Ludwigshafen, West Germany
A Coca-Cola commercial interrupting the film? ''So what?'' an American would say. But such ads on the new cable television network in this German industrial town have set off a violent debate throughout Europe.
Today, Europe's public stations strictly limit commercial breaks. In France, no program can be interrupted. In Germany, only 20 minutes daily of commercials are allowed, and none after 7 p.m. Viewers pay a license fee to support the stations.
Cable television will change all this.
Cable hookups are expensive, up to $2,000 a household for France's futuristic fiber-optics network, and most of Europe's financially strapped governments cannot afford such sums. So they are wooing private investment to help meet the costs.
This private investment means advertising - and nightmares for leftist politicians. Big business will take over, they charge, giving it a new, dangerous power.
''All the right-wing newspaper publishers are moving into cable,'' argues Peter Paterno of the German Social Democratic Party. ''Soon they are going to control all the broadcasting news outlets as well as all the written press in the country.''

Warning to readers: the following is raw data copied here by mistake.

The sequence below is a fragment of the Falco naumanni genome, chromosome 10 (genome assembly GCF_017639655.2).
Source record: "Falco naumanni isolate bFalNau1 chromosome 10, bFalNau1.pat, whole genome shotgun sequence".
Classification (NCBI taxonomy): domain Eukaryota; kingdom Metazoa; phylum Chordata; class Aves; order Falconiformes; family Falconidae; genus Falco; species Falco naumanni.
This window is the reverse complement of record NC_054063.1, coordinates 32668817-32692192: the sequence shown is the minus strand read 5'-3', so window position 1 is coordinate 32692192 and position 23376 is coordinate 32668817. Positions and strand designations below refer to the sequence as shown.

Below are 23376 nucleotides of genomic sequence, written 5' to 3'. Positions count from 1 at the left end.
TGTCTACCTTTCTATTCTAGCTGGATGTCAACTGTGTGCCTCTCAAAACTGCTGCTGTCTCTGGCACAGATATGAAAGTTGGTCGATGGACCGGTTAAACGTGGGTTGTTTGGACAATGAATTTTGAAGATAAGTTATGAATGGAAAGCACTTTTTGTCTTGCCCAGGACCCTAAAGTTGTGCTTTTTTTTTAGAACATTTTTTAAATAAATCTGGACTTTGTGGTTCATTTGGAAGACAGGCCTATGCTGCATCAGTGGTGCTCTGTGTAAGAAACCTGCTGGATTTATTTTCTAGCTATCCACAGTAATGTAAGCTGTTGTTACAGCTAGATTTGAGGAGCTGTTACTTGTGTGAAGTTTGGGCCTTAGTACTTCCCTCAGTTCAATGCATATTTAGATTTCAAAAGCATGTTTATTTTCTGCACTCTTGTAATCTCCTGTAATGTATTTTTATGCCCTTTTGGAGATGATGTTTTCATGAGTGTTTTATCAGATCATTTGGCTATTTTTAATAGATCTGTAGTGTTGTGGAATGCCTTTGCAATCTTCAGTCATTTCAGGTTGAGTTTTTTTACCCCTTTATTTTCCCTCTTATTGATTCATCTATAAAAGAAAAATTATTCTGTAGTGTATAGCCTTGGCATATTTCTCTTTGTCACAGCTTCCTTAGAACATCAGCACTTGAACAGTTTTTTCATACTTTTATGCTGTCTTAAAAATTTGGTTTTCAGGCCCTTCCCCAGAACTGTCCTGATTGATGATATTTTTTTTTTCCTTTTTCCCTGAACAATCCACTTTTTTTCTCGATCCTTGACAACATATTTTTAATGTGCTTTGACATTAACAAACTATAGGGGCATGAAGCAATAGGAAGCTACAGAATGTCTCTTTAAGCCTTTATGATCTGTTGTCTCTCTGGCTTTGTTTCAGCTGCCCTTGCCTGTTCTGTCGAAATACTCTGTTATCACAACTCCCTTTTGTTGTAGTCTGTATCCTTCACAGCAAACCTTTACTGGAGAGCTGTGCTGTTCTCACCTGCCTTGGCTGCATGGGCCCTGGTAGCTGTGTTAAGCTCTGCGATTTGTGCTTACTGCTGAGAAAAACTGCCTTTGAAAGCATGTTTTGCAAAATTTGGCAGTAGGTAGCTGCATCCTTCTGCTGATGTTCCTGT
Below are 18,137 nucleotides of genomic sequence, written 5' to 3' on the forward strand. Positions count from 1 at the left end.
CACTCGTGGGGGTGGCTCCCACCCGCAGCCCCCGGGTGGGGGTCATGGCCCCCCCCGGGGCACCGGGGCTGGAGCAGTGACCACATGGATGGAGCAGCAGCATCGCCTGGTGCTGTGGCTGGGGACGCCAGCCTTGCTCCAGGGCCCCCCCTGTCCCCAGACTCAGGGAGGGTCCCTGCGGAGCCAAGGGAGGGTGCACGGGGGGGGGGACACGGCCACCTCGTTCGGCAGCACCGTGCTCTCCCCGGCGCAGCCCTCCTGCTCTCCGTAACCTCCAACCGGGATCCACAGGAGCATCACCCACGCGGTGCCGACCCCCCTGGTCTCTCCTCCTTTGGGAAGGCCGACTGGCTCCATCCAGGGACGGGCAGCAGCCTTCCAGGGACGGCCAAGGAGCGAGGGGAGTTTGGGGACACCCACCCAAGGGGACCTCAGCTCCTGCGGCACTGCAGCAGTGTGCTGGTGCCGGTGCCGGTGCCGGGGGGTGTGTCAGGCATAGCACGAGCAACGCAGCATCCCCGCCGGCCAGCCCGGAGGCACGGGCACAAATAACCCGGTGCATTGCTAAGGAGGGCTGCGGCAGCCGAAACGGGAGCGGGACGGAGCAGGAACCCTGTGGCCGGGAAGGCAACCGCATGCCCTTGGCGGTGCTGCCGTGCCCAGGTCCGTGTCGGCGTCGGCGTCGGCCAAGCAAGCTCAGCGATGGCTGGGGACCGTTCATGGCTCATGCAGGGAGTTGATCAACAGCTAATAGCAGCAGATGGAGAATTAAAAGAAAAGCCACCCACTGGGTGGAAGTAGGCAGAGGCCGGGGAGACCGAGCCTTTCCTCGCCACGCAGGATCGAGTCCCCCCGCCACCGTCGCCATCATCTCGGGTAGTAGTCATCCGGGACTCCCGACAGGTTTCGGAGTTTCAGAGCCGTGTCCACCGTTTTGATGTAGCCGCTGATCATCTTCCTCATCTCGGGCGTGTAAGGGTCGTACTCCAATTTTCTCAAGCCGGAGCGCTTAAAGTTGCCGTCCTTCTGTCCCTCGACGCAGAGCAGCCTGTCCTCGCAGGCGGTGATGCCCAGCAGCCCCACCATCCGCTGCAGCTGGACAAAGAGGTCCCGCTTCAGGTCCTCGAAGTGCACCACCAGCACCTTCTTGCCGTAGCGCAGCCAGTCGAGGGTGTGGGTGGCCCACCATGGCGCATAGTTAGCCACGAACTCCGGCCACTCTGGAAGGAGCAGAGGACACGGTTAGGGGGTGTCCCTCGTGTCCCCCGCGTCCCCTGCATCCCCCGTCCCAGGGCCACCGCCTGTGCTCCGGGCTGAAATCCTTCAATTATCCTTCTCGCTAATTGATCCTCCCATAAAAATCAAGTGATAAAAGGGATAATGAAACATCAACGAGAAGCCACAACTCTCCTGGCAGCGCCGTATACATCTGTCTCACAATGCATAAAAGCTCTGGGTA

Public broadcasters are also worried. They fear that cable will take away their best programs, undermining popular support for their license fees. For example, Michael Smithson of British Broadcasting Corporation warns that the big multinational cable operators will be able to outbid public organizations for films and sports events.
''You'll have to pay to watch Wimbledon on television,'' he says. ''That would be a tragedy.''
And who might buy up Wimbledon? And flood Europe with trashy, cheap programming? The imperialistic American giant, of course.